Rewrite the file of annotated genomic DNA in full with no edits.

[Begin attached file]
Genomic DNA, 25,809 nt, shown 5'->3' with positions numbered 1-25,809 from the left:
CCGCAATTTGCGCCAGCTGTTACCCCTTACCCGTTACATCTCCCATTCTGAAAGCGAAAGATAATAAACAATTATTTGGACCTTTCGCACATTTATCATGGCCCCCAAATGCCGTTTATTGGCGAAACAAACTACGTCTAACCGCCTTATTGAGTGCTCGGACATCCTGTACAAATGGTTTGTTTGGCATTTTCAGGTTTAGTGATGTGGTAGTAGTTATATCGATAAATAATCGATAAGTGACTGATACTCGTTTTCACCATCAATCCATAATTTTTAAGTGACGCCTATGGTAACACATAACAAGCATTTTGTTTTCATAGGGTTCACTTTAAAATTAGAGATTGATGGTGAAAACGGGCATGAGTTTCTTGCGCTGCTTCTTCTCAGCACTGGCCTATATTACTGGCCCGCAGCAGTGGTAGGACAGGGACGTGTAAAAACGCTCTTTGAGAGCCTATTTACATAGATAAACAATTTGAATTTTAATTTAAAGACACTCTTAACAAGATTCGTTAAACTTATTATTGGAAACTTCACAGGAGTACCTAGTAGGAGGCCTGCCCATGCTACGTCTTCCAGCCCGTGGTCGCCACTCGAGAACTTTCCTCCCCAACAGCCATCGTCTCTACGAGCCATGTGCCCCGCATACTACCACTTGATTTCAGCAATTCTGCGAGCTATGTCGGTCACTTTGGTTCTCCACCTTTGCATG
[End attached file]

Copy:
Genomic DNA, 25,809 nt, shown 5'->3' with positions numbered 1-25,809 from the left:
CCGCAATTTGCGCCAGCTGTTACCCCTTACCCGTTACATCTCCCATTCTGAAAGCGAAAGATAATAAACAATTATTTGGACCTTTCGCACATTTATCATGGCCCCCAAATGCCGTTTATTGGCGAAACAAACTACGTCTAACCGCCTTATTGAGTGCTCGGACATCCTGTACAAATGGTTTGTTTGGCATTTTCAGGTTTAGTGATGTGGTAGTAGTTATATCGATAAATAATCGATAAGTGACTGATACTCGTTTTCACCATCAATCCATAATTTTTAAGTGACGCCTATGGTAACACATAACAAGCATTTTGTTTTCATAGGGTTCACTTTAAAATTAGAGATTGATGGTGAAAACGGGCATGAGTTTCTTGCGCTGCTTCTTCTCAGCACTGGCCTATATTACTGGCCCGCAGCAGTGGTAGGACAGGGACGTGTAAAAACGCTCTTTGAGAGCCTATTTACATAGATAAACAATTTGAATTTTAATTTAAAGACACTCTTAACAAGATTCGTTAAACTTATTATTGGAAACTTCACAGGAGTACCTAGTAGGAGGCCTGCCCATGCTACGTCTTCCAGCCCGTGGTCGCCACTCGAGAACTTTCCTCCCCAACAGCCATCGTCTCTACGAGCCATGTGCCCCGCATACTACCACTTGATTTCAGCAATTCTGCGAGCTATGTCGGTCACTTTGGTTCTCCACCTTTGCATG